A wise man once said of John Edwards: “I think he’s a reprehensible person. But not every scum or liar or reprehensible person is a criminal.”
Those thoughts came to mind when this observer read National Review‘s take on the recent Edwards mistrial, which appears in full below.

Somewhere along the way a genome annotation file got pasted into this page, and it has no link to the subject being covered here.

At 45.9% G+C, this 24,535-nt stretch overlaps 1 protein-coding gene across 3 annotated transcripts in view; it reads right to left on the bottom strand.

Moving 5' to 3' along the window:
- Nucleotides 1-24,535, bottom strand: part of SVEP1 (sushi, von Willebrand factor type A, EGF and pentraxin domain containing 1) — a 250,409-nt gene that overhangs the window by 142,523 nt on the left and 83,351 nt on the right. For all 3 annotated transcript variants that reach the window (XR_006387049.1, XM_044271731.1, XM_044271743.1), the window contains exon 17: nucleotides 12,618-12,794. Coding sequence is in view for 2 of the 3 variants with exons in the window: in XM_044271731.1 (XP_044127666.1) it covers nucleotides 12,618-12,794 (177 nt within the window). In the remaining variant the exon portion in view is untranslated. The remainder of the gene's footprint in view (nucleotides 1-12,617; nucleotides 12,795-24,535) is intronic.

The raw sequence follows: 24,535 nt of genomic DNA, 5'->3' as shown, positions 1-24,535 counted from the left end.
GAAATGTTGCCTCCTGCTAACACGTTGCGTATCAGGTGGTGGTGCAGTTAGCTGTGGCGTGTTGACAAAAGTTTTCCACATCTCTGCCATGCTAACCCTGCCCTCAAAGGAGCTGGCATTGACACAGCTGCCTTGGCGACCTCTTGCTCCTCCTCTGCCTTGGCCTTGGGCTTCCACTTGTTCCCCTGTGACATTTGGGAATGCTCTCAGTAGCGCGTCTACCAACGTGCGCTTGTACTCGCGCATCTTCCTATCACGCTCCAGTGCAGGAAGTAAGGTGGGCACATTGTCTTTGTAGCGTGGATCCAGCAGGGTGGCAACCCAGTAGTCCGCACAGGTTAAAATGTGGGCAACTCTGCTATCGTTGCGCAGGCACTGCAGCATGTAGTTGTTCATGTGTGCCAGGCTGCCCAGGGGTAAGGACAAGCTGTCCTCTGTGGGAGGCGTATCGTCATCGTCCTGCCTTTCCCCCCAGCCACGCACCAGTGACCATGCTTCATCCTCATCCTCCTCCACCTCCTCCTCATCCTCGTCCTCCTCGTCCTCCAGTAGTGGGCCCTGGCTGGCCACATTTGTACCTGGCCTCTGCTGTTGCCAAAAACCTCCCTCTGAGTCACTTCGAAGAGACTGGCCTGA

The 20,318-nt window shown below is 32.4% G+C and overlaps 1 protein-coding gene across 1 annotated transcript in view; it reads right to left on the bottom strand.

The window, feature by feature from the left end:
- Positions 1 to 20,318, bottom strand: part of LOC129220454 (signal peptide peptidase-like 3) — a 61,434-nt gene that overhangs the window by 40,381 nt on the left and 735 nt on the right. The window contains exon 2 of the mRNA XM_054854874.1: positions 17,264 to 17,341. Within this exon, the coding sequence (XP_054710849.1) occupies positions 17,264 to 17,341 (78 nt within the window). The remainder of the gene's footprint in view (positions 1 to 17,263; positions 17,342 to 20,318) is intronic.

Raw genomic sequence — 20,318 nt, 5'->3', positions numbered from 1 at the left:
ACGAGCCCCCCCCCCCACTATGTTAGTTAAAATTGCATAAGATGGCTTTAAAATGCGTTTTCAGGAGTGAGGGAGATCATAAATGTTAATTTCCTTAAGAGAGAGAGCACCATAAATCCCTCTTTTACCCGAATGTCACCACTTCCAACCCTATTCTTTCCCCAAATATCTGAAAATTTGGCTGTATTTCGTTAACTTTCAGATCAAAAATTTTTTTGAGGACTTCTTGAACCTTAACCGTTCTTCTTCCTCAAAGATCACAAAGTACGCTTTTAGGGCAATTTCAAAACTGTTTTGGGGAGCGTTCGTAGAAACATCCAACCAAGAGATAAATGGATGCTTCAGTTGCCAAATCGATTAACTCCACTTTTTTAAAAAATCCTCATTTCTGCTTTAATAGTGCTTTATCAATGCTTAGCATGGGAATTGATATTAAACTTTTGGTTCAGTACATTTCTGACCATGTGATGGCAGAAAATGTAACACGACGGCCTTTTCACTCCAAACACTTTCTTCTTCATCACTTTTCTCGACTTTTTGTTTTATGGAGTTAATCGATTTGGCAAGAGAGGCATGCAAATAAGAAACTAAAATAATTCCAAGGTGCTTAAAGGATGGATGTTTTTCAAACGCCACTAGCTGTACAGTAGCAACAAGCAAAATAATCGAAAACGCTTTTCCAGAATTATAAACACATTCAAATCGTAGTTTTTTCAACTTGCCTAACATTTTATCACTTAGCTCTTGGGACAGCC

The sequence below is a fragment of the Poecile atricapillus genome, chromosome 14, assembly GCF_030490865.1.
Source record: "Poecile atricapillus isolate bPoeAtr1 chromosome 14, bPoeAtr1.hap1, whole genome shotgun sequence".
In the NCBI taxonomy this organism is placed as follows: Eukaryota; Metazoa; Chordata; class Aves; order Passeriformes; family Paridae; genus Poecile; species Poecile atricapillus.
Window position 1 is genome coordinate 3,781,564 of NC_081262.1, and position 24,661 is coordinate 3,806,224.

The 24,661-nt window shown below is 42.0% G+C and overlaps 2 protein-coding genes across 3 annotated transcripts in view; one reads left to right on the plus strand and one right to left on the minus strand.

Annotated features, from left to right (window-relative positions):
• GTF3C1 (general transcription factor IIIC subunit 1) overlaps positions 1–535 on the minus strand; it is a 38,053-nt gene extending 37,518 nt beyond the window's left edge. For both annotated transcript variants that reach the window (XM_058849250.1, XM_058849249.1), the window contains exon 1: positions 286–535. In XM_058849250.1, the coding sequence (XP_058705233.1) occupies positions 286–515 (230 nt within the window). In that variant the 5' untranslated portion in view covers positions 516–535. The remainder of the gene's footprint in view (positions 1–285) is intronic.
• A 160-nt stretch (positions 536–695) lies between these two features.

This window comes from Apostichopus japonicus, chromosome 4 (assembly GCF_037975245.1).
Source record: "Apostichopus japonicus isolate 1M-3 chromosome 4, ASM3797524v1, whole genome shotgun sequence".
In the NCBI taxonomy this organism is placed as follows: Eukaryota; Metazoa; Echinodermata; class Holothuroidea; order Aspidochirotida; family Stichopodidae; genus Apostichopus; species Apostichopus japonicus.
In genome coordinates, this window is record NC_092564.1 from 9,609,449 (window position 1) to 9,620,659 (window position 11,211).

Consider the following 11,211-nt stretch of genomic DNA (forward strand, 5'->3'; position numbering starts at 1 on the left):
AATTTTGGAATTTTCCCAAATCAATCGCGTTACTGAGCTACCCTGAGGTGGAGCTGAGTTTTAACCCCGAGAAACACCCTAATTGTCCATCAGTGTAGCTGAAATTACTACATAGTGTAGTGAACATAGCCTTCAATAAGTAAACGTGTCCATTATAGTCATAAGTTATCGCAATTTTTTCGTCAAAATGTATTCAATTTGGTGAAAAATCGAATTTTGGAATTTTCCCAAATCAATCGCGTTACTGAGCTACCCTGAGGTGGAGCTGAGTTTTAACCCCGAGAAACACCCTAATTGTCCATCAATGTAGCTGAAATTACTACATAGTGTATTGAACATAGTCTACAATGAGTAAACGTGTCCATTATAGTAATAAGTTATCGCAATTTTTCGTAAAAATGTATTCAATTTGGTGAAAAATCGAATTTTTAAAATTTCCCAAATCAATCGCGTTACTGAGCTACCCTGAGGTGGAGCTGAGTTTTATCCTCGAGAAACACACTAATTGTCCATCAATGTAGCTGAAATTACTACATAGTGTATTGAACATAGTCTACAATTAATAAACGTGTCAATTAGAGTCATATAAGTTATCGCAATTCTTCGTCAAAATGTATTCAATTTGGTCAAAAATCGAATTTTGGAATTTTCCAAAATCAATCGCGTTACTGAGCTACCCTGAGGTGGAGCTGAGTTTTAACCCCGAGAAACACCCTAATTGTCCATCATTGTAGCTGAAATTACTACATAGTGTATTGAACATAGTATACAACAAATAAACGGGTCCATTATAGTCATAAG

If sleaziness, dishonesty, and egomania were criminal offenses, John Edwards would deserve a life sentence. But they are not. Neither is giving a lot of money to your mistress. Edwards walked in a trial that never should have happened. Prosecutors relied on a creative interpretation of campaign-finance law to argue that the woman with whom he had a daughter, the star-struck hanger-on Rielle Hunter, was a campaign expense, and therefore the Edwards donors who paid to keep her happy had, in effect, made donations to his campaign above the legal limit. But the money didn’t go to his campaign and wasn’t spent by his campaign. Edwards would have had an incentive to keep Hunter on board even if he hadn’t been running for president — to avoid the obloquy of public exposure. The jury acquitted Edwards on one charge and deadlocked on the rest. “Not a criminal” is about the best thing anyone can say of John Edwards.